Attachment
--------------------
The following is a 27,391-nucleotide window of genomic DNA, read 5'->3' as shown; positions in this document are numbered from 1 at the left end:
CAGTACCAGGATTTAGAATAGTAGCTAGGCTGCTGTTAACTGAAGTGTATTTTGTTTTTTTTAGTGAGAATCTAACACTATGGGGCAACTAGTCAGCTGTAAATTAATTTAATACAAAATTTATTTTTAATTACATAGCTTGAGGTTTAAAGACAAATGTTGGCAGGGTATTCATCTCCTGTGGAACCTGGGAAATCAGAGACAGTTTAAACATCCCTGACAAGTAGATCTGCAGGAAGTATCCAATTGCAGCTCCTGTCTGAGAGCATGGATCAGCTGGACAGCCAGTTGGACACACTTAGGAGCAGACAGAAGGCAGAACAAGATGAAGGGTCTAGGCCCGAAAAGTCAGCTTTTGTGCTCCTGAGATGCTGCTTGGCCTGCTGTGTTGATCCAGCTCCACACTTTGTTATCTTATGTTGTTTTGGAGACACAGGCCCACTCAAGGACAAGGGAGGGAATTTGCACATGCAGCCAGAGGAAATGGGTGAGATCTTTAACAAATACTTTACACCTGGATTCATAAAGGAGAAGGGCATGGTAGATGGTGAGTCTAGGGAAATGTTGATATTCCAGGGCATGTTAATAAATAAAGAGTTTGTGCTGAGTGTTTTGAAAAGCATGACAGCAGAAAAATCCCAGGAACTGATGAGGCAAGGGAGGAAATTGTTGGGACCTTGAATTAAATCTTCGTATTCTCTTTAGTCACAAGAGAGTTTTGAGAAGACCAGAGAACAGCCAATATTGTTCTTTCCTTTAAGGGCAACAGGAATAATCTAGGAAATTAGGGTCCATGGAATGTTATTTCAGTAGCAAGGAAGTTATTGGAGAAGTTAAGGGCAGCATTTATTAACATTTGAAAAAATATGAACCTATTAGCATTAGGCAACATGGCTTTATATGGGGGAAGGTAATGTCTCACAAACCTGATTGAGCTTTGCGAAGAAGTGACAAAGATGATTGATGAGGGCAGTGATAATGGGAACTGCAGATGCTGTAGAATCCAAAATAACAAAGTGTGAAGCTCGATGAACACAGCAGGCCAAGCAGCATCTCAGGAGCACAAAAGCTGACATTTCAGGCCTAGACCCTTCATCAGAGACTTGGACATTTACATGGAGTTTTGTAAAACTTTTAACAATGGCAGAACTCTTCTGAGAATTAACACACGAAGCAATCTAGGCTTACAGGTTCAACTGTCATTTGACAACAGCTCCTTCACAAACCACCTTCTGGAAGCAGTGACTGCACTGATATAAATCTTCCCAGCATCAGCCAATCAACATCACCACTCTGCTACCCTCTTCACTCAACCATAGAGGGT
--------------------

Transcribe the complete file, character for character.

The following is a 27,391-nucleotide window of genomic DNA, read 5'->3' as shown; positions in this document are numbered from 1 at the left end:
CAGTACCAGGATTTAGAATAGTAGCTAGGCTGCTGTTAACTGAAGTGTATTTTGTTTTTTTTAGTGAGAATCTAACACTATGGGGCAACTAGTCAGCTGTAAATTAATTTAATACAAAATTTATTTTTAATTACATAGCTTGAGGTTTAAAGACAAATGTTGGCAGGGTATTCATCTCCTGTGGAACCTGGGAAATCAGAGACAGTTTAAACATCCCTGACAAGTAGATCTGCAGGAAGTATCCAATTGCAGCTCCTGTCTGAGAGCATGGATCAGCTGGACAGCCAGTTGGACACACTTAGGAGCAGACAGAAGGCAGAACAAGATGAAGGGTCTAGGCCCGAAAAGTCAGCTTTTGTGCTCCTGAGATGCTGCTTGGCCTGCTGTGTTGATCCAGCTCCACACTTTGTTATCTTATGTTGTTTTGGAGACACAGGCCCACTCAAGGACAAGGGAGGGAATTTGCACATGCAGCCAGAGGAAATGGGTGAGATCTTTAACAAATACTTTACACCTGGATTCATAAAGGAGAAGGGCATGGTAGATGGTGAGTCTAGGGAAATGTTGATATTCCAGGGCATGTTAATAAATAAAGAGTTTGTGCTGAGTGTTTTGAAAAGCATGACAGCAGAAAAATCCCAGGAACTGATGAGGCAAGGGAGGAAATTGTTGGGACCTTGAATTAAATCTTCGTATTCTCTTTAGTCACAAGAGAGTTTTGAGAAGACCAGAGAACAGCCAATATTGTTCTTTCCTTTAAGGGCAACAGGAATAATCTAGGAAATTAGGGTCCATGGAATGTTATTTCAGTAGCAAGGAAGTTATTGGAGAAGTTAAGGGCAGCATTTATTAACATTTGAAAAAATATGAACCTATTAGCATTAGGCAACATGGCTTTATATGGGGGAAGGTAATGTCTCACAAACCTGATTGAGCTTTGCGAAGAAGTGACAAAGATGATTGATGAGGGCAGTGATAATGGGAACTGCAGATGCTGTAGAATCCAAAATAACAAAGTGTGAAGCTCGATGAACACAGCAGGCCAAGCAGCATCTCAGGAGCACAAAAGCTGACATTTCAGGCCTAGACCCTTCATCAGAGACTTGGACATTTACATGGAGTTTTGTAAAACTTTTAACAATGGCAGAACTCTTCTGAGAATTAACACACGAAGCAATCTAGGCTTACAGGTTCAACTGTCATTTGACAACAGCTCCTTCACAAACCACCTTCTGGAAGCAGTGACTGCACTGATATAAATCTTCCCAGCATCAGCCAATCAACATCACCACTCTGCTACCCTCTTCACTCAACCATAGAGGGT